Even if you’re getting good results with testosterone replacement therapy and phosphodiesterase inhibitors, supporting your circulatory health and nitric oxide production may safeguard against more serious diseases later in life – and also make sex even more awesome!
*Please Note: The terms “man,” “guy,” “fellow,” and “male” as used within this article refer specifically to individuals who were born with a penis. I acknowledge and honor that not all men are born with this anatomy, and that not all penis-owners identify as male.
- Erectile dysfunction: Symptoms and causes. Mayo Clinic. https://www.mayoclinic.org/diseases-conditions/erectile-dysfunction/symptoms-causes/syc-20355776. Accessed August 14, 2020.
- Lamina S, Agbanusi E, Nwacha RC. Effects of aerobic exercise in the management of erectile dysfunction: a meta analysis study on randomized controlled trials. Ethiop J Heal Sci. 2011;2011:195-201. https://pubmed.ncbi.nlm.nih.gov/22435000/. Accessed August 18, 2020.
- Maiorino MI, Bellastella G, Esposito K. Lifestyle modifications and erectile dysfunction: What can be expected? Asian J Androl. 2015;17(1):5-10. doi:10.4103/1008-682X.137687
- Panchatsharam PK, Durland J, Zito PM. Physiology, Erection. StatPearls Publishing; 2019. http://www.ncbi.nlm.nih.gov/pubmed/30020650. Accessed August 14, 2020.
- Carlström M, Lundberg JO, Weitzberg E. Mechanisms underlying blood pressure reduction by dietary inorganic nitrate. Acta Physiol. 2018;224(1). doi:10.1111/apha.13080
- Gerbild H, Larsen CM, Graugaard C, Areskoug Josefsson K. Physical Activity to Improve Erectile Function: A Systematic Review of Intervention Studies. Sex Med. 2018;6(2):75-89. doi:10.1016/j.esxm.2018.02.001
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- Shamloul R, Ghanem H. Erectile dysfunction. Lancet. 2013;381(9861):153-165. doi:10.1016/S0140-6736(12)60520-0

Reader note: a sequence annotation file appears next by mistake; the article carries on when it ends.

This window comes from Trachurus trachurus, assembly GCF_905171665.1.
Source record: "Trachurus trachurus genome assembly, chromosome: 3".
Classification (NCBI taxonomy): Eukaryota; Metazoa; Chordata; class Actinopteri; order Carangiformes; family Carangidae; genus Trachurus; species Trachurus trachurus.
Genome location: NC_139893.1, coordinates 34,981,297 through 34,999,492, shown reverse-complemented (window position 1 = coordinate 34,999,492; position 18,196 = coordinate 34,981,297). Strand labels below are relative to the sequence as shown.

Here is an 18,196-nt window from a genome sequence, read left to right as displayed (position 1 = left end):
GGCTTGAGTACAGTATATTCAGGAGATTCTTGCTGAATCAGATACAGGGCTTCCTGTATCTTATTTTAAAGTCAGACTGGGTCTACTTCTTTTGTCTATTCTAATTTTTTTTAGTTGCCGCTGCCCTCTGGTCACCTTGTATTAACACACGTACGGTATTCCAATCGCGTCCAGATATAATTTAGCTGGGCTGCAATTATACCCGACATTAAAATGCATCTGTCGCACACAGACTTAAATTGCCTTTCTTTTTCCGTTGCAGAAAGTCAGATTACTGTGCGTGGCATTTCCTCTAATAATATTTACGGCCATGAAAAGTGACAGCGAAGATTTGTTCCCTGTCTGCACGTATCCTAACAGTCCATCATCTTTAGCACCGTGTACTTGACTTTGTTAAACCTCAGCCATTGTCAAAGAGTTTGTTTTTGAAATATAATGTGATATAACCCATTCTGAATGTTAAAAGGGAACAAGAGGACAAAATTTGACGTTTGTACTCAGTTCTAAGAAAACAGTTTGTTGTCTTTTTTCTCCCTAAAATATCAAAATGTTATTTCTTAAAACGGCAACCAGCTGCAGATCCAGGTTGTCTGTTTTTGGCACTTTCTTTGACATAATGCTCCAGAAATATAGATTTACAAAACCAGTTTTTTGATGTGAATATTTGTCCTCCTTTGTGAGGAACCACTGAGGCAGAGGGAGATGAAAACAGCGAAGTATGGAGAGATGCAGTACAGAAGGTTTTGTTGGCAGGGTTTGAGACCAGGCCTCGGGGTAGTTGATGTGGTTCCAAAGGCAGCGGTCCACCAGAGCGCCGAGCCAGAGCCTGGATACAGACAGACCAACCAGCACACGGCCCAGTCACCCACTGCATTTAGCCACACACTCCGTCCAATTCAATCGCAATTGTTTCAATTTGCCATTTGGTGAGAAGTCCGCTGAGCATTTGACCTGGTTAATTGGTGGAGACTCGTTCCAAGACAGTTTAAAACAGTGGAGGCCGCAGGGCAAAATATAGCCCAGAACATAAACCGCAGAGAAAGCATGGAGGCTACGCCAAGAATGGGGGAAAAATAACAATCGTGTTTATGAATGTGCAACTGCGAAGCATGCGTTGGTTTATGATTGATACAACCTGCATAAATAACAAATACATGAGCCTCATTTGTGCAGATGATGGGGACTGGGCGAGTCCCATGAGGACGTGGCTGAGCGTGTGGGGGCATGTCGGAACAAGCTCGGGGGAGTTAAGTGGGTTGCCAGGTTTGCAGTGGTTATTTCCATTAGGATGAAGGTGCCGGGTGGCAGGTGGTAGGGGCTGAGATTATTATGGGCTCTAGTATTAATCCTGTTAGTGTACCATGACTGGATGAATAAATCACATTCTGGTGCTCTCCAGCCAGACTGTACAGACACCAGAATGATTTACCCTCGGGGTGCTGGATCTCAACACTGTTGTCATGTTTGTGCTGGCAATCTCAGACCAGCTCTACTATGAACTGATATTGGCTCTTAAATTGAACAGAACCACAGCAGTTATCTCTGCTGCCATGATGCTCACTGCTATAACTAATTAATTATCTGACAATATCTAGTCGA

- Thompson IM, Tangen CM, Goodman PJ, Probstfield JL, Moinpour CM, Coltman CA. Erectile dysfunction and subsequent cardiovascular disease. J Am Med Assoc. 2005;294(23):2996-3002. doi:10.1001/jama.294.23.2996
- Meldrum DR, Gambone JC, Morris MA, Meldrum DAN, Esposito K, Ignarro LJ. The link between erectile and cardiovascular health: The canary in the coal mine. Am J Cardiol. 2011;108(4):599-606. doi:10.1016/j.amjcard.2011.03.093
- Montorsi F, Briganti A, Salonia A, et al. Erectile dysfunction prevalence, time of onset and association with risk factors in 300 consecutive patients with acute chest pain and angiographically documented coronary artery disease. Eur Urol. 2003;44(3):360-365. doi:10.1016/S0302-2838(03)00305-1
- Montorsi P, Ravagnani PM, Galli S, et al. Association between erectile dysfunction and coronary artery disease. Role of coronary clinical presentation and extent of coronary vessels involvement: the COBRA trial. Eur Hear J. 2006;27(22):2632-2639. doi:10.1093/eurheartj/ehl142
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- Raheem OA, Su JJ, Wilson JR, Hsieh TC. The Association of Erectile Dysfunction and Cardiovascular Disease: A Systematic Critical Review. Am J Mens Health. 2017;11(3):552-563. doi:10.1177/1557988316630305
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- Aytaç IA, McKinlay JB, Krane RJ. The likely worldwide increase in erectile dysfunction between 1995 and 2025 and some possible policy consequences. BJU Int. 1999;84(1):50-56. doi:10.1046/j.1464-410x.1999.00142.x
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- Testosterone Replacement Therapy Market to Touch US$1.3 Billion by 2024 – TMR. Cision PR Newswire. https://www.prnewswire.com/news-releases/testosterone-replacement-therapy-market-to-touch-us1-3-billion-by-2024—tmr-300899932.html. Published 2019. Accessed August 14, 2020.
- Von Drehle D. Low-Testosterone Drugs Fight Aging—But Might Not Be Safe . Time. https://time.com/3062889/manopause-aging-insecurity-and-the-2-billion-testosterone-industry/. Published 2014. Accessed August 14, 2020.